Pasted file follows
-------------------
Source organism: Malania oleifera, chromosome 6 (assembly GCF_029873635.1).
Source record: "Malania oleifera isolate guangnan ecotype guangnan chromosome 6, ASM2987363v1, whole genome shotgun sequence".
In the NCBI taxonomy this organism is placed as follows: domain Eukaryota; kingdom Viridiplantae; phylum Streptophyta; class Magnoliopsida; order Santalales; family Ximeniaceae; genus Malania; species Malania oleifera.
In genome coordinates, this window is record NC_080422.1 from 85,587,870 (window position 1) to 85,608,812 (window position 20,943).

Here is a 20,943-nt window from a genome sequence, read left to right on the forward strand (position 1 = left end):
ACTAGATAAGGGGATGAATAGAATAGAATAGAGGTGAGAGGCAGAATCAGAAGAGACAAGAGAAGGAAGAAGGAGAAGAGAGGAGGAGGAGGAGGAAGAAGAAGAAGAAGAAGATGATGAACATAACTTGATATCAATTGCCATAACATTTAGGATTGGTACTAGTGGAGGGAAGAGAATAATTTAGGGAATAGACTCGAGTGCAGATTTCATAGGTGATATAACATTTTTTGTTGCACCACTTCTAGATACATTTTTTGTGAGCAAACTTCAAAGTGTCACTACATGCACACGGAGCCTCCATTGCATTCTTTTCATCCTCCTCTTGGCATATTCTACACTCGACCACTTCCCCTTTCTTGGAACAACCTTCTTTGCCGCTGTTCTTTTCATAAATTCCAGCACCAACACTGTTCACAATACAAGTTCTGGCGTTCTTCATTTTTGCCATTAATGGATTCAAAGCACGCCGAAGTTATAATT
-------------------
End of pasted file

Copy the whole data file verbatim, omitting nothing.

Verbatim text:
Source organism: Malania oleifera, chromosome 6 (assembly GCF_029873635.1).
Source record: "Malania oleifera isolate guangnan ecotype guangnan chromosome 6, ASM2987363v1, whole genome shotgun sequence".
In the NCBI taxonomy this organism is placed as follows: domain Eukaryota; kingdom Viridiplantae; phylum Streptophyta; class Magnoliopsida; order Santalales; family Ximeniaceae; genus Malania; species Malania oleifera.
In genome coordinates, this window is record NC_080422.1 from 85,587,870 (window position 1) to 85,608,812 (window position 20,943).

Here is a 20,943-nt window from a genome sequence, read left to right on the forward strand (position 1 = left end):
ACTAGATAAGGGGATGAATAGAATAGAATAGAGGTGAGAGGCAGAATCAGAAGAGACAAGAGAAGGAAGAAGGAGAAGAGAGGAGGAGGAGGAGGAAGAAGAAGAAGAAGAAGATGATGAACATAACTTGATATCAATTGCCATAACATTTAGGATTGGTACTAGTGGAGGGAAGAGAATAATTTAGGGAATAGACTCGAGTGCAGATTTCATAGGTGATATAACATTTTTTGTTGCACCACTTCTAGATACATTTTTTGTGAGCAAACTTCAAAGTGTCACTACATGCACACGGAGCCTCCATTGCATTCTTTTCATCCTCCTCTTGGCATATTCTACACTCGACCACTTCCCCTTTCTTGGAACAACCTTCTTTGCCGCTGTTCTTTTCATAAATTCCAGCACCAACACTGTTCACAATACAAGTTCTGGCGTTCTTCATTTTTGCCATTAATGGATTCAAAGCACGCCGAAGTTATAATT